DENVER — The board of directors of Colorado’s health insurance exchange has raised fees that will be passed on to consumers as it and other states face decreased federal funding and struggle to predict enrollment figures.
The hike in administrative fees to 3.5 percent from 1.4 percent of premiums means a family of four paying monthly premiums of $1,000 would see its assessment more than double from $14 a month to $35.
Lost sleep. Lost revenue. Stress levels through the roof.
If this sounds like you — and your business — you’re not alone.
Connect for Health Colorado chief executive officer Kevin Patterson said Friday they chose the middle of three options presented by staff, one that brings Colorado, which had had among the lowest assessments fees in the nation, in line with the federal exchange’s fee.
“They didn’t feel like it was the right time to go above what the federal exchange was charging,” Patterson said. “There are some things we need to prove to the public.”
Shoppers have encountered frustrating delays on the exchange. Patterson himself said he thought it took too long at 20 minutes for him to buy a policy on the site.
Patterson was Gov. John Hickenlooper’s chief administrative officer before being named Connect for Health’s CEO last month. He is the exchange’s third leader since it was established under the Affordable Care Act, and he said Friday he would like the job permanently.
A limited state audit report of Connect for Health in December said financial controls were inadequate and more than $30 million in payments and contracts lacked proper documentation or procedural controls. State lawmakers have called for broader reviews. Still, Colorado’s problems have been less severe than those associated with other exchanges.
Deborah Bachrach, a lawyer and former Medicaid director for the New York State Department of Health who now advises states on federal health reform, said that while consumers now might be concerned by rising fees, the goal was to improve the exchanges’ ability to enroll more people who need health insurance. Some states are already seeing more plans coming onto the market.
“More enrollees bring in more issuers. More issuers bring in more competition, which should bring premium costs down over time,” she said.
Federal grants that helped more than a dozen states start their own insurance marketplaces are starting to run out, researchers Sean Miskell and Justin Giovannelli of Georgetown University’s Center on Health Insurance Reforms said in an interview Friday.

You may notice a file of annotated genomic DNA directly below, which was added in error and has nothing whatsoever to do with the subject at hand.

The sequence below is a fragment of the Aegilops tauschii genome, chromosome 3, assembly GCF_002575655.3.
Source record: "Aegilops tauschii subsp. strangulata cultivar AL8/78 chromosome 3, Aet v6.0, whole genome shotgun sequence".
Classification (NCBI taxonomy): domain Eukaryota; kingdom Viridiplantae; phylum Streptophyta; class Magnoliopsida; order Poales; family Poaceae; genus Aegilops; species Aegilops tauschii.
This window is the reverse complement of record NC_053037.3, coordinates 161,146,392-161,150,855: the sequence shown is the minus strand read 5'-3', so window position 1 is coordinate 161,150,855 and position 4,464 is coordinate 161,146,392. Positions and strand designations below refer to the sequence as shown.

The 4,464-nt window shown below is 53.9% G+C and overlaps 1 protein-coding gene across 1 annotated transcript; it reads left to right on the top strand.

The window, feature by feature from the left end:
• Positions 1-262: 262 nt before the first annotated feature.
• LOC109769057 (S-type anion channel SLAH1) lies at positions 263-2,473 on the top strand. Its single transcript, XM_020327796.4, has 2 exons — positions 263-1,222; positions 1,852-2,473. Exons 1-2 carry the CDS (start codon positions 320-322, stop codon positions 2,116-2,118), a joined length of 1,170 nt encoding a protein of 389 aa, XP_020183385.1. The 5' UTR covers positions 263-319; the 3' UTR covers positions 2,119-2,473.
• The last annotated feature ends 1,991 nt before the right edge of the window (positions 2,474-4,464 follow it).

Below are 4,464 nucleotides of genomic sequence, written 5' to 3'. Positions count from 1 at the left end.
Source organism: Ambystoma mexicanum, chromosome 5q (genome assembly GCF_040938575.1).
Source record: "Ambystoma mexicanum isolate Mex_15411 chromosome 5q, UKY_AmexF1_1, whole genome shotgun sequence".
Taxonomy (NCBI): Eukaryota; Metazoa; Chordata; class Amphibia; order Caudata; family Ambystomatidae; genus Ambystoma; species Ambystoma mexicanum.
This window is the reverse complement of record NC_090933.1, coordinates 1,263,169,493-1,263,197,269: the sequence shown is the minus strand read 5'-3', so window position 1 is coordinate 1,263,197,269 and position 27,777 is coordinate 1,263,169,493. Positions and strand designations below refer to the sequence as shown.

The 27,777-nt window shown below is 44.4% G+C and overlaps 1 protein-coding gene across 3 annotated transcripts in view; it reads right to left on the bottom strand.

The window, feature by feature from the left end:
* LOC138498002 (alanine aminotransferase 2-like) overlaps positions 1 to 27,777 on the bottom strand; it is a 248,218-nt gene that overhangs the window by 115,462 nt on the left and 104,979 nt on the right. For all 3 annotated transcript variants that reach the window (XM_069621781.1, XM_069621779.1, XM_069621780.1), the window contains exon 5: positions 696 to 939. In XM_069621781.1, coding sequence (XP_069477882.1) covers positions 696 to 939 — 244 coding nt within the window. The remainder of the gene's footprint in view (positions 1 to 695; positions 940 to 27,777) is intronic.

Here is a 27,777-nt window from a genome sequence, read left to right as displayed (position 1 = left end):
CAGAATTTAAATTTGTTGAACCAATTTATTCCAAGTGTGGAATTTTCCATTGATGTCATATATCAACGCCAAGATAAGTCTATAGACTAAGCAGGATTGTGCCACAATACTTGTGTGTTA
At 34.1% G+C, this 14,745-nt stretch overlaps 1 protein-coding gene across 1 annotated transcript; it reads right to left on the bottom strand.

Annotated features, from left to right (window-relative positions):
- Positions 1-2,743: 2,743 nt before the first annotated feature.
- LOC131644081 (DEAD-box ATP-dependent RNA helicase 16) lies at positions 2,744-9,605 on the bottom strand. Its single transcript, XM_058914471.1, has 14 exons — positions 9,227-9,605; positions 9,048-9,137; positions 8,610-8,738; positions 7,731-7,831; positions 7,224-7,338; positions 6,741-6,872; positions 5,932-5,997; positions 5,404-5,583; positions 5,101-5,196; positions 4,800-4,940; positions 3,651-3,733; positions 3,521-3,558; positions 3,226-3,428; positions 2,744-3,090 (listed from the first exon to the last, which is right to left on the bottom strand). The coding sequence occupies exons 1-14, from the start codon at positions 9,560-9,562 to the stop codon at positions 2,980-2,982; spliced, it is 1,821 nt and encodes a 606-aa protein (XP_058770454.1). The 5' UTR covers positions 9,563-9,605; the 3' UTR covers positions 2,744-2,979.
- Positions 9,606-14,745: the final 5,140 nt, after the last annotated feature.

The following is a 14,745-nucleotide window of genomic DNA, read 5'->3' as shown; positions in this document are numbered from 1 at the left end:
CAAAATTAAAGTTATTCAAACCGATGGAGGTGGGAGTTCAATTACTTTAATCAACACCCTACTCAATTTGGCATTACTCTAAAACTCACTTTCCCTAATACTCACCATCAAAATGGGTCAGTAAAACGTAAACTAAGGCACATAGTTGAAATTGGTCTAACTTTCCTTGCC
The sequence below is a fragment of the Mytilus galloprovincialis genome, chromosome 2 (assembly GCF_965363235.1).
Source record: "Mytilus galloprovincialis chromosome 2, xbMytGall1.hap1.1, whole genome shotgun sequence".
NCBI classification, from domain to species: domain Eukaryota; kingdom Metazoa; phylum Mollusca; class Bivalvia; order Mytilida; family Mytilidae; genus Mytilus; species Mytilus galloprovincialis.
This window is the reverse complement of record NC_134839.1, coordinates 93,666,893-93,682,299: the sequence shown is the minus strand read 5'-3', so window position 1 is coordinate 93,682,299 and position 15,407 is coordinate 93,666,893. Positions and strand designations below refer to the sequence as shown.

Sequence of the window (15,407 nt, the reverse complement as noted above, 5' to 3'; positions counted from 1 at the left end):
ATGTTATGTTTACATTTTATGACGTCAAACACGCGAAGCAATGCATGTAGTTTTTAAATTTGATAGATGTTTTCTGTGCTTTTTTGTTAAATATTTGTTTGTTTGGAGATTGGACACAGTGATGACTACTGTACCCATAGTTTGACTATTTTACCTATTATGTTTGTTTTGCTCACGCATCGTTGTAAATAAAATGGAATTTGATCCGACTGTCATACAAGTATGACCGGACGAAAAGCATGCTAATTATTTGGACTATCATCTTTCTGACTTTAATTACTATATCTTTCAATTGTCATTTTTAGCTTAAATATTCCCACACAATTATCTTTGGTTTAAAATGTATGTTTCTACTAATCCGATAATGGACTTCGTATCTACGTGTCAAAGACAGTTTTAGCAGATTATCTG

Many, like Colorado, are considering raising fees. Some, like Rhode Island, are requesting state funding, a step Patterson said Colorado is not taking. Others, like Hawaii and Vermont, are looking to cut costs by transferring some of their operations, such as online platforms, to the federal government.
Giovannelli said that when the exchanges began, officials could only guess how many people would enroll and where they should set their assessment rates. Now, after two enrollment periods, the facts needed to shape business decisions are becoming clearer.
“People always say the government should be more like private business,” Miskell said. “But the flip side of that is, sometimes, private businesses fail.”
Miskell said that with so much invested already in the Affordable Care Act, he is not concerned any exchange will fail.
In Colorado, Patterson’s board on Thursday also increased a flat monthly fee charged on all private policies sold in the state from $1.25 to $1.80. That affects about 1.2 million policies.
Patterson added that his exchange, which currently gets no federal reimbursement for helping applicants sign up for Medicaid, was now seeking such support. As a first step, Patterson’s staff must determine how many of the people who come to his assistance network, brokers, website and customer service center are advised they qualify and go on to receive public insurance.
Consultant Bachrach said Colorado is among several states that did not initially focus on the extent to which their exchange staff and technology would be working to help people sign up for Medicaid.